Yes, there is pseudoscience in psychology, as there is in many fields. And yes, one must define what is meant by science. But as knowledge goes, psychology is right in there. And as a teacher, I would be amazed if you didn’t use psychology on a day to day basis with your pupils. It is the bread and butter of our pedagogy.

    I have to admit, your comment here really surprises me!

    To which Fiona, who has guest posted here, chipped in with:

    What disturbs me about psychology and books like Kahneman’s is that the business of existing is becoming a science where everything has to be labelled and categorised. Apparently 1 in 4 of us suffer from some form of mental illness. But who decides what it takes it to receive a diagnosis? Surely these apparent mental illnesses are just part and parcel of being human? We seem to have this need to make life perfect, to not suffer or experience negative emotions. And if we do a pill or a psychologist will make us better. Is it any surprise that so many are mentally ill when we live in a culture where the messages we constantly receive are that we should be somehow different or better? And that books such as these are making us feel that there is something wrong with the way that we view our world?

    It appears to me that in trying to make sense of what it is to be human we are dehumanising ourselves.  We are all encouraged to modify our behaviour, to feel that if we do something else, or change some part of ourselves we will be somehow improved.

    We are not computers but it does seem that we are being “scienced” into being just this.

    What all this research seems to do is lead us down the path of feeling that just “being” is not enough.

    Fi

    This was interesting because it has come up here a number of times recently and it has also been a topic of conversation between myself and another TPer, the Rob mentioned above. I replied:

    Funnily enough, Guy, I met with Rob for lunch the other day.

    We got to talking about personhood. My ideas of personhood are defined precisely by my philosophy on abstract ideas and existence properties. I have a problem with a lot of philosophers, theologians, thinkers, etc who make claims about, say, personhood, or morality etc but who have not done the more fundamental work.

    To claim that personhood has ontic reality, ie that it is a real and existent thing, is problematic. What you need to do first is establish what abstract ideas and concepts are made of. This is why I am always saying to Rob that THE most important debate in philosophy is the abstract one: realism vs nominalism and conceptualism.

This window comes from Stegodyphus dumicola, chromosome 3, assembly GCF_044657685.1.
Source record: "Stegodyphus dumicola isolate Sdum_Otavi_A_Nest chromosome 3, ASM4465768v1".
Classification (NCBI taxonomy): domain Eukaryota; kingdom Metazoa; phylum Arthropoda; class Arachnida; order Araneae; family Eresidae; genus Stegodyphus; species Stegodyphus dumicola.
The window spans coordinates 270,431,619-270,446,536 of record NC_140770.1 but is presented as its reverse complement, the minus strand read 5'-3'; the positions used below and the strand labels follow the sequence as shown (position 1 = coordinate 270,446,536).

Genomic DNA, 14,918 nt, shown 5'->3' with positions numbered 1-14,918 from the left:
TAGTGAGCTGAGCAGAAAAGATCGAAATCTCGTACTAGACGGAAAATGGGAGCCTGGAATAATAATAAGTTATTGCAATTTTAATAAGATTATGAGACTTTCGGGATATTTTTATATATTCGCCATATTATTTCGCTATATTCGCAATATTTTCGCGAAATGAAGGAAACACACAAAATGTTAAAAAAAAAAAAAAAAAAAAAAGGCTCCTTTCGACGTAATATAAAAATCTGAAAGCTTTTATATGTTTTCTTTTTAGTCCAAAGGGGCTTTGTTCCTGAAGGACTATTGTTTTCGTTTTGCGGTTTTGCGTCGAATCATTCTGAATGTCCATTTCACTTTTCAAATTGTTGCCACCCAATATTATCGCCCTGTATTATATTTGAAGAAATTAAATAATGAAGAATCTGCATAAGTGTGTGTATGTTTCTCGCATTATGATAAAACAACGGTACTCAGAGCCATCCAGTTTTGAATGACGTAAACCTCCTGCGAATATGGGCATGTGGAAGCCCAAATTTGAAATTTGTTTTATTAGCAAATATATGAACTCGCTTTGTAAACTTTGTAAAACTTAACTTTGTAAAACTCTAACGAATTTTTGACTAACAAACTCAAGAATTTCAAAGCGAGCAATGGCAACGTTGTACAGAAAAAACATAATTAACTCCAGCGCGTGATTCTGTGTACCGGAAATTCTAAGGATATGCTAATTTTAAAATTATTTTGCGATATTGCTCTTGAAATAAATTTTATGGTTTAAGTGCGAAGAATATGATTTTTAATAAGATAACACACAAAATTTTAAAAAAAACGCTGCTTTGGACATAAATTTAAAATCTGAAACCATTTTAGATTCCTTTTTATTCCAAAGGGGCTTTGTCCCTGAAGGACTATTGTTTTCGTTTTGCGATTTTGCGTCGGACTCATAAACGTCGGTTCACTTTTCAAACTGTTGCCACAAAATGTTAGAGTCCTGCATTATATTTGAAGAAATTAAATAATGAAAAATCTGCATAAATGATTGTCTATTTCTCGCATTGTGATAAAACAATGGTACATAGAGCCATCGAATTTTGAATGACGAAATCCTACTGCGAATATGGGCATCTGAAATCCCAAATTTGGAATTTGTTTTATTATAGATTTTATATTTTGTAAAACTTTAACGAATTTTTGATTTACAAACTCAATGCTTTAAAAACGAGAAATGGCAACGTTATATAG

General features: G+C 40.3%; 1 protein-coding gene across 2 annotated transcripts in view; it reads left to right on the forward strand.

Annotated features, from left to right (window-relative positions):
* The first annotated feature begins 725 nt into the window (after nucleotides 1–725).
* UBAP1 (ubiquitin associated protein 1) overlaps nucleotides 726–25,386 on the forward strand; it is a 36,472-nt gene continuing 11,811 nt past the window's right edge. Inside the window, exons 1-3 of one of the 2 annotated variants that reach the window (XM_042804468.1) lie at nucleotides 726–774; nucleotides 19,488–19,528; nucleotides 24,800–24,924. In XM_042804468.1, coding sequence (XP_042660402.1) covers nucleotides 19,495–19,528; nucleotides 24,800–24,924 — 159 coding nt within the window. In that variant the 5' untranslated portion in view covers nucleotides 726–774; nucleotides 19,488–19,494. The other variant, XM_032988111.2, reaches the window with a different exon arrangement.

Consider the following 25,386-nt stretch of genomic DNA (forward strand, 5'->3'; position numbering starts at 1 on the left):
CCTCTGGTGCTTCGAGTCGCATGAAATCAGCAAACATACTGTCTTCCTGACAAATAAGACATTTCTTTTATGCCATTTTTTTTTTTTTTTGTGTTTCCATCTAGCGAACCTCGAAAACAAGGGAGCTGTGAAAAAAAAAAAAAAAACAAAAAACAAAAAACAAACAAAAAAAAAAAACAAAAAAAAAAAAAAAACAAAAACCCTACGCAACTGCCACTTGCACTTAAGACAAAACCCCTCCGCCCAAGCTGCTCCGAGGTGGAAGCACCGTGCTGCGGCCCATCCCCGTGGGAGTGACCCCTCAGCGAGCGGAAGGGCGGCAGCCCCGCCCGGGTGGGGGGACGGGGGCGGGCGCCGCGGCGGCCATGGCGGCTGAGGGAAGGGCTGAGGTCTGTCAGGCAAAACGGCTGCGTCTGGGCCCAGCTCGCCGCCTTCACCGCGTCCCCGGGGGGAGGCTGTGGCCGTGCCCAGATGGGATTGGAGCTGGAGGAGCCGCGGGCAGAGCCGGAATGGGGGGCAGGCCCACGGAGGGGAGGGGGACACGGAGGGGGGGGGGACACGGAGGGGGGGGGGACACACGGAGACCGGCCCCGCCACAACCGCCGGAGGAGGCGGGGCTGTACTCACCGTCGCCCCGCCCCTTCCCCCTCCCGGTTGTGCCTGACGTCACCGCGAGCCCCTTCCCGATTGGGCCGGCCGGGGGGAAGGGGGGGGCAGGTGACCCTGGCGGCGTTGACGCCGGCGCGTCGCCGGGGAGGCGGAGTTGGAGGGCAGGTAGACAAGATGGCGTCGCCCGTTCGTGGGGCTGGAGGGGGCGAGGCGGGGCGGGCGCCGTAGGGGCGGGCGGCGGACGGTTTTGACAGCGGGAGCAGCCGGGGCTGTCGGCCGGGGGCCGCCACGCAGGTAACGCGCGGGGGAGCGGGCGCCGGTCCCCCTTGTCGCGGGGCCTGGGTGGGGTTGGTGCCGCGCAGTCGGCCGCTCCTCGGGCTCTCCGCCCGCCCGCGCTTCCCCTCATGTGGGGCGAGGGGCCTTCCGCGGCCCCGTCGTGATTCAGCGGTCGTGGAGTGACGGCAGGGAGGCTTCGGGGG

As a conceptualist, I find it hard when people make big claims about big ideas (morality, personhood) without realising that these are human concepts, and aren’t objective facts. Or at least, if they are, the claimant needs to show that they are by establishing something akin to Platonic Realism which is really hard.

    So although some of the things you and Fiona are saying here might sound nice and sort of ‘ring true’, this far from establishes that they ARE true. I have reassessed many of my beliefs about the world in accordance to what we can assess about abstract and existence properties. The problem, unfortunately, is that it is a very dry and complex area of philosophy (when you get on to trope theory and particulars).

    Whether one is prepared to enter into such an fundamental debate is anther question. But I DO suggest that if we want to get to the bottom of such claims, it is hard to do so when arguing many levels up in areas which clearly supervene on  this more fundamental area of philosophy.

    This is not only a lot of reading, but some of the entries need lots of re-reads and head scratching and pondering.

    nominalism
    http://plato.stanford.edu/entries/nominalism-metaphysics/

    abstract objects
    http://plato.stanford.edu/entries/abstract-objects/

    properties
    http://plato.stanford.edu/entries/properties/

    natural kinds
    http://plato.stanford.edu/entries/natural-kinds/

    tropes
    http://plato.stanford.edu/entries/tropes/

    Types and tokens
    http://plato.stanford.edu/entries/types-tokens/

    Medieval Problem of Universals
    http://plato.stanford.edu/entries/universals-medieval/

    Platonism
    http://plato.stanford.edu/entries/platonism/

    Propositions
    http://plato.stanford.edu/entries/propositions/

    Now, I have not included every response here as that would be tedious, but the final one I want to include is as follows:

    Jonathan,

    I’m not going to read that long reading list. Firstly I’m going to quote you:

    As a conceptualist, I find it hard when people make big claims about big ideas (morality, personhood) without realising that these are human concepts, and aren’t objective facts.